As Hillel mentioned in his post about the next steps in Project Electron, we’re working on three data services for our pipelines into a new archival description interface: fetchers, transformers, and indexers. Once the fetchers grab data from a specific data source, we need the transformers to, for lack of a better word, transform that data from its original structure to a new one that fits with our proposed discovery data model before we index it for researcher access. But how do we ensure that the transformers are creating structured data that fits our data model as it’s defined? We need some sort of validation process to ensure the standardized structure of our data, which is why we’ve created a rough JSON schema that we can validate transformed data against before pushing it into our index.
The RAC JSON Schema is still a work in progress but it marks our efforts to create a check against any malformed, unstructured, or incomplete data getting into our index, and consequently our discovery interface. As we’ve mentioned before, the RAC won’t be serving EAD to our discovery interface, instead choosing to work directly with JSON data, thus making a JSON schema a powerful tool in our application pipeline. We made a set schema document so that we could have something to validate our transformed data against before serving it to the general public. Our new discovery pipeline and interface is going to be complex with lots of moving parts, and we don’t want to have to be surprised by finding a record that’s missing critical pieces of information. Defining our required fields, field types, and overall data expectations based off our data model will hopefully help us save hours of troubleshooting in the future.
This was my first time creating a JSON schema, but it was a lot easier than expected thanks to the great prep work we’ve done leading up to this point! I used the absolutely fabulous JSON Schema 7.0 standard and documentation, and it was one of the most clearly understandable technical outlines I’ve ever worked with. The work involved translating the guidelines that we created in our discovery data model long ago and recreating it in a JSON schema using the examples in the technical documentation as a guide. Our prep work on the data model made life a lot easier because we already had a good sense of the main data objects we needed and the data fields within each object. The exercise was both surprisingly fun and helpful in making us rethink and revise certain data decisions in light of initial discovery system data gathering.
For instance, initial researcher information-gathering has identified date faceting as an important aspect of the research experience, so we’re exploring ways to make structured date objects required on all Collections and Objects, whether through date parsing or inheritance. We also ended up abstracting a lot of repeated elements, like Agents, Terms, Notes, etc. and standardized their appearance across our JSON responses for better machine performance. We’re still in the process of identifying patterns for many of our properties, but we’re pretty happy with what we have so far. The schema is still a work in progress in many respects (I’m taking a break from working on getting the transformers to validate while writing this post!), but we’re already seeing the benefits of this work.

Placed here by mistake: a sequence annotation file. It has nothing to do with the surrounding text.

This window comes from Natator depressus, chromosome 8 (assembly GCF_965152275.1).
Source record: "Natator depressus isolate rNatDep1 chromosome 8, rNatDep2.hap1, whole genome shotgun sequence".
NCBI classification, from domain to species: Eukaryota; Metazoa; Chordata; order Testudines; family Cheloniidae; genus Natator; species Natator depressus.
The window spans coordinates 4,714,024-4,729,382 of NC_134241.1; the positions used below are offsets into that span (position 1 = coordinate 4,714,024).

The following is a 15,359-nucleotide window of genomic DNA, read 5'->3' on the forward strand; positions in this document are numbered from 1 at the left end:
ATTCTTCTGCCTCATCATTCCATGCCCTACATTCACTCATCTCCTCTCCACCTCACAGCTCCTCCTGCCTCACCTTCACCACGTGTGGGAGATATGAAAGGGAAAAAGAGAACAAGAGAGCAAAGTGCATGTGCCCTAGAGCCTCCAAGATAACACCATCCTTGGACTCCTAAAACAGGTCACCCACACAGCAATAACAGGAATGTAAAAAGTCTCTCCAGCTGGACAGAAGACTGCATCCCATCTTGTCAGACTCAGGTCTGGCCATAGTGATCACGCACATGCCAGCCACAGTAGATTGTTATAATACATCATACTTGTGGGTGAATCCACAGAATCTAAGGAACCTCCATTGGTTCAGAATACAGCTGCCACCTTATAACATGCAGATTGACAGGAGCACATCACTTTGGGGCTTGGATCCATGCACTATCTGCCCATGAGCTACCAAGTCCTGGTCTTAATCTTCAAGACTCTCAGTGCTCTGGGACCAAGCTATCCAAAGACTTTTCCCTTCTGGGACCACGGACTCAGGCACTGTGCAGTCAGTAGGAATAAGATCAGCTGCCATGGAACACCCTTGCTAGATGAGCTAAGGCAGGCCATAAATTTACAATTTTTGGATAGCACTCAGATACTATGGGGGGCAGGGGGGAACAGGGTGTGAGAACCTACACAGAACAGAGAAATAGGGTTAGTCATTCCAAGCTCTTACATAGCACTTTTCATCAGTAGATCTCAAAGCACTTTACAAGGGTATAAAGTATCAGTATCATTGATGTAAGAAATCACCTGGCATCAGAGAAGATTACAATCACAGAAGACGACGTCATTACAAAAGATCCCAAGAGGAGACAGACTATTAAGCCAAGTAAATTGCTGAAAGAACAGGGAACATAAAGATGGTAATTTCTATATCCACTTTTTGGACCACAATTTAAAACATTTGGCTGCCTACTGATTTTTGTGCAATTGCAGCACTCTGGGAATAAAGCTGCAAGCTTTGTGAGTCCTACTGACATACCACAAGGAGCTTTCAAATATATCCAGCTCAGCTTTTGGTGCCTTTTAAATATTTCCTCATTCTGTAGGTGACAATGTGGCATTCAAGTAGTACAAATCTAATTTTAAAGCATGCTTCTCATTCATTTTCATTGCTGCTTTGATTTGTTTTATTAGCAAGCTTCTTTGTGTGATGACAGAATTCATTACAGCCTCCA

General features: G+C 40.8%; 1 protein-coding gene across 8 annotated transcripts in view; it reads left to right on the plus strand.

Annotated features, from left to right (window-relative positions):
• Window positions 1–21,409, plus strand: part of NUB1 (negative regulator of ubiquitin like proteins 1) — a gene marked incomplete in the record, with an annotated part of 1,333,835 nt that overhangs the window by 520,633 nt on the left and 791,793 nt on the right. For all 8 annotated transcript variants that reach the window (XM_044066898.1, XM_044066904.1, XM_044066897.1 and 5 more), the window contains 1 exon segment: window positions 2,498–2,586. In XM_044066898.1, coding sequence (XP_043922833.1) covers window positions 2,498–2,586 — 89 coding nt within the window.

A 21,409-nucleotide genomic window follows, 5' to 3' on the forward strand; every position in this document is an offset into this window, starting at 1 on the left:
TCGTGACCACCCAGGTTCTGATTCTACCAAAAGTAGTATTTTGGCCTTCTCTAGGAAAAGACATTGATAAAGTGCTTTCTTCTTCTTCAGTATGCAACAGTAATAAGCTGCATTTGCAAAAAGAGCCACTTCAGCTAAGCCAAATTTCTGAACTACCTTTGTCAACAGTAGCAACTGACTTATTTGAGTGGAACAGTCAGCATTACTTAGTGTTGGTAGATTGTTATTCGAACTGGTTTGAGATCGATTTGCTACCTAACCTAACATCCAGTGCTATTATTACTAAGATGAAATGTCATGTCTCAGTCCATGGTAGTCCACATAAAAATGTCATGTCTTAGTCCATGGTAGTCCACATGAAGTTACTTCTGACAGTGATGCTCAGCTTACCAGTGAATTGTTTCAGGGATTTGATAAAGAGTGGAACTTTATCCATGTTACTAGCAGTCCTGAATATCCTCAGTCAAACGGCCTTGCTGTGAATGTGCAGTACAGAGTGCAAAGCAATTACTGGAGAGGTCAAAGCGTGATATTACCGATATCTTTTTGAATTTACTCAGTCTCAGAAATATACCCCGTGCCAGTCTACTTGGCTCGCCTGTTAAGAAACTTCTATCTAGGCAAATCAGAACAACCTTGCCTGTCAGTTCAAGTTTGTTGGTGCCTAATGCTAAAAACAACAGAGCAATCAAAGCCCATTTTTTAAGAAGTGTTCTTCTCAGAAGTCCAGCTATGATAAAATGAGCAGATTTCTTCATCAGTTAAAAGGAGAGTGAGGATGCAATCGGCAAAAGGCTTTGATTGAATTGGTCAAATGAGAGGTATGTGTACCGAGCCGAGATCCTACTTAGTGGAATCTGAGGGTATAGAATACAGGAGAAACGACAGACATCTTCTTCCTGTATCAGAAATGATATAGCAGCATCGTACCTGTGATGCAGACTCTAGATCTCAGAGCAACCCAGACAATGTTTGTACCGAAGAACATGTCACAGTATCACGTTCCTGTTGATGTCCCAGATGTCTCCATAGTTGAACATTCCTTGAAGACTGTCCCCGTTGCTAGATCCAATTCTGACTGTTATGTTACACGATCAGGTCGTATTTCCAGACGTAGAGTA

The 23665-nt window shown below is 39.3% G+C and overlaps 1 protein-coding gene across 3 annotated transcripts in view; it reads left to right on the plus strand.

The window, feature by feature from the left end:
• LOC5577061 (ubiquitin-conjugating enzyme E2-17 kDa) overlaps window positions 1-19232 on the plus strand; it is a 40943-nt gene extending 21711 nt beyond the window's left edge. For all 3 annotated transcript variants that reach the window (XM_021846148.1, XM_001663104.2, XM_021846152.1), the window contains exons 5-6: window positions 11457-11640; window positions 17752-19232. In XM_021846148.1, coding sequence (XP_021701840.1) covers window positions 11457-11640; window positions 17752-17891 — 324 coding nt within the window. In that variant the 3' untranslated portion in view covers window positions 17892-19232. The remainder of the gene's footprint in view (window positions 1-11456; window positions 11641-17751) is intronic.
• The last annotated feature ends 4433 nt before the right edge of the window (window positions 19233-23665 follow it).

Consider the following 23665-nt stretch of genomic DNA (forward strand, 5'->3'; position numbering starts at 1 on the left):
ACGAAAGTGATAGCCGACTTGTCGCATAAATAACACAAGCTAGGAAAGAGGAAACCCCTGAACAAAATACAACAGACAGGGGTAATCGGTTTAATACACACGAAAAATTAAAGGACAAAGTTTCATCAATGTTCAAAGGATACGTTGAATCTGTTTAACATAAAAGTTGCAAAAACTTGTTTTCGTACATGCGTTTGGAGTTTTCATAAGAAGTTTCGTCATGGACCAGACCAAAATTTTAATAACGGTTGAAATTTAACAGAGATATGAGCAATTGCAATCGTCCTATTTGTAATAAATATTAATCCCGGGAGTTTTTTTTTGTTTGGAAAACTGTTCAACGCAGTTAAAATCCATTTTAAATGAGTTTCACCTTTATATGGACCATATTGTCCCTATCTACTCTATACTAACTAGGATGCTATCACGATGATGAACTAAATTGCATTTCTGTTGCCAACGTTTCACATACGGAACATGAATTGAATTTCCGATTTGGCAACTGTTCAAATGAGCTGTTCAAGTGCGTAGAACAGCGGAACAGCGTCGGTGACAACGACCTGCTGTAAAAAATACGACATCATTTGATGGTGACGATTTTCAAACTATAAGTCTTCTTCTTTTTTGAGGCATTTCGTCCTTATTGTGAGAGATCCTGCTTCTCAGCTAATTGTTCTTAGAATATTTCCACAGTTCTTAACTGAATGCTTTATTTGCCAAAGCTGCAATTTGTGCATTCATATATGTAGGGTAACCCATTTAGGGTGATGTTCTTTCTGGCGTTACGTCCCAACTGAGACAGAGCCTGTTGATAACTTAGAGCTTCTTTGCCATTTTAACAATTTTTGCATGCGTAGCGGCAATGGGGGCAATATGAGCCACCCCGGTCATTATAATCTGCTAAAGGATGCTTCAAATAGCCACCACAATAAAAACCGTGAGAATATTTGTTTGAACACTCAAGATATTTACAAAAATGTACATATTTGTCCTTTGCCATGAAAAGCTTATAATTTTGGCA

Creating the schema has allowed us to test our transformers against our test set of data fixtures and identify any problems before going live. We’re in the process of updating all of our transformers to validate them against our schema, which will provide certainty that the data we’re putting into our discovery system is what we expect; we’ve never had quite that level of security with our description before. Passing schema validation is an automated part of our development and deployment process now.
Besides reflecting some systematic changes to level up our application development and deployment work, the JSON schema has proved an invaluable tool in helping us understand where our fetched data and transformers are out of sync with our model. Additionally, while scripting is necessary for making the changes to the transformers, I’d argue that anyone could create the JSON schema, despite their level of coding experience. It’s extremely easy to translate the experience of reading JSON to making a schema. The complexities arise in determining the patterns of and requirements of the data that you are accepting. This schema has been and will continue to be a vital tool for Project Electron moving forward, but it also represents a move towards better systems practices at the RAC. We’re learning on the job and already reaping the benefits of change! As always, feel free to reach out if you have any questions.